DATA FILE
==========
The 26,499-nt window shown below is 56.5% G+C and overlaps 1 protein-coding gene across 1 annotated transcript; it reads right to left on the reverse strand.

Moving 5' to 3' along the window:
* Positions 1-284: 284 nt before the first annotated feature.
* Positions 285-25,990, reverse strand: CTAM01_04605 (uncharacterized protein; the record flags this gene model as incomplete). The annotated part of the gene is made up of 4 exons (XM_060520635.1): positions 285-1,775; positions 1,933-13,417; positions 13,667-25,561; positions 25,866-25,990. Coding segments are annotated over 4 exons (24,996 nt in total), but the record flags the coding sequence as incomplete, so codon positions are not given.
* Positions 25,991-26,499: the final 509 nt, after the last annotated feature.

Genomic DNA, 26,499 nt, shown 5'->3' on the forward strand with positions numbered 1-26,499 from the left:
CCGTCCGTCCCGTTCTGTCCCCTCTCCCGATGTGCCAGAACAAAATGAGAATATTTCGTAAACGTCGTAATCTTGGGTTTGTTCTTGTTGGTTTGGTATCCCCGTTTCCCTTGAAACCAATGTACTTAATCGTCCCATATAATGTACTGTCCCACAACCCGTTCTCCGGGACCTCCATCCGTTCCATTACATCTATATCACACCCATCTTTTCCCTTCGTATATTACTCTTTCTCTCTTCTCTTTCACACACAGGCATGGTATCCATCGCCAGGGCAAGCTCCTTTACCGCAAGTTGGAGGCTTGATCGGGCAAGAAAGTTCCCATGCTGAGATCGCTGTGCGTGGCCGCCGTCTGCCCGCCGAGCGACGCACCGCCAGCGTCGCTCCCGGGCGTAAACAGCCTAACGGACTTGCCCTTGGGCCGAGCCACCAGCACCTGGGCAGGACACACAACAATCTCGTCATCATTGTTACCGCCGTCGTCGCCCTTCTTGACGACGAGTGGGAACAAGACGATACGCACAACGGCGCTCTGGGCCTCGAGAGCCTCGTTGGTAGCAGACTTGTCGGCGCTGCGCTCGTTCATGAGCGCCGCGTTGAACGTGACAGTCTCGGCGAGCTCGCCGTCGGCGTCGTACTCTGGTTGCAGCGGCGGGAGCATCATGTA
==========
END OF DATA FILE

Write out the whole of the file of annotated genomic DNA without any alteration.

The 26,499-nt window shown below is 56.5% G+C and overlaps 1 protein-coding gene across 1 annotated transcript; it reads right to left on the reverse strand.

Moving 5' to 3' along the window:
* Positions 1-284: 284 nt before the first annotated feature.
* Positions 285-25,990, reverse strand: CTAM01_04605 (uncharacterized protein; the record flags this gene model as incomplete). The annotated part of the gene is made up of 4 exons (XM_060520635.1): positions 285-1,775; positions 1,933-13,417; positions 13,667-25,561; positions 25,866-25,990. Coding segments are annotated over 4 exons (24,996 nt in total), but the record flags the coding sequence as incomplete, so codon positions are not given.
* Positions 25,991-26,499: the final 509 nt, after the last annotated feature.

Genomic DNA, 26,499 nt, shown 5'->3' on the forward strand with positions numbered 1-26,499 from the left:
CCGTCCGTCCCGTTCTGTCCCCTCTCCCGATGTGCCAGAACAAAATGAGAATATTTCGTAAACGTCGTAATCTTGGGTTTGTTCTTGTTGGTTTGGTATCCCCGTTTCCCTTGAAACCAATGTACTTAATCGTCCCATATAATGTACTGTCCCACAACCCGTTCTCCGGGACCTCCATCCGTTCCATTACATCTATATCACACCCATCTTTTCCCTTCGTATATTACTCTTTCTCTCTTCTCTTTCACACACAGGCATGGTATCCATCGCCAGGGCAAGCTCCTTTACCGCAAGTTGGAGGCTTGATCGGGCAAGAAAGTTCCCATGCTGAGATCGCTGTGCGTGGCCGCCGTCTGCCCGCCGAGCGACGCACCGCCAGCGTCGCTCCCGGGCGTAAACAGCCTAACGGACTTGCCCTTGGGCCGAGCCACCAGCACCTGGGCAGGACACACAACAATCTCGTCATCATTGTTACCGCCGTCGTCGCCCTTCTTGACGACGAGTGGGAACAAGACGATACGCACAACGGCGCTCTGGGCCTCGAGAGCCTCGTTGGTAGCAGACTTGTCGGCGCTGCGCTCGTTCATGAGCGCCGCGTTGAACGTGACAGTCTCGGCGAGCTCGCCGTCGGCGTCGTACTCTGGTTGCAGCGGCGGGAGCATCATGTA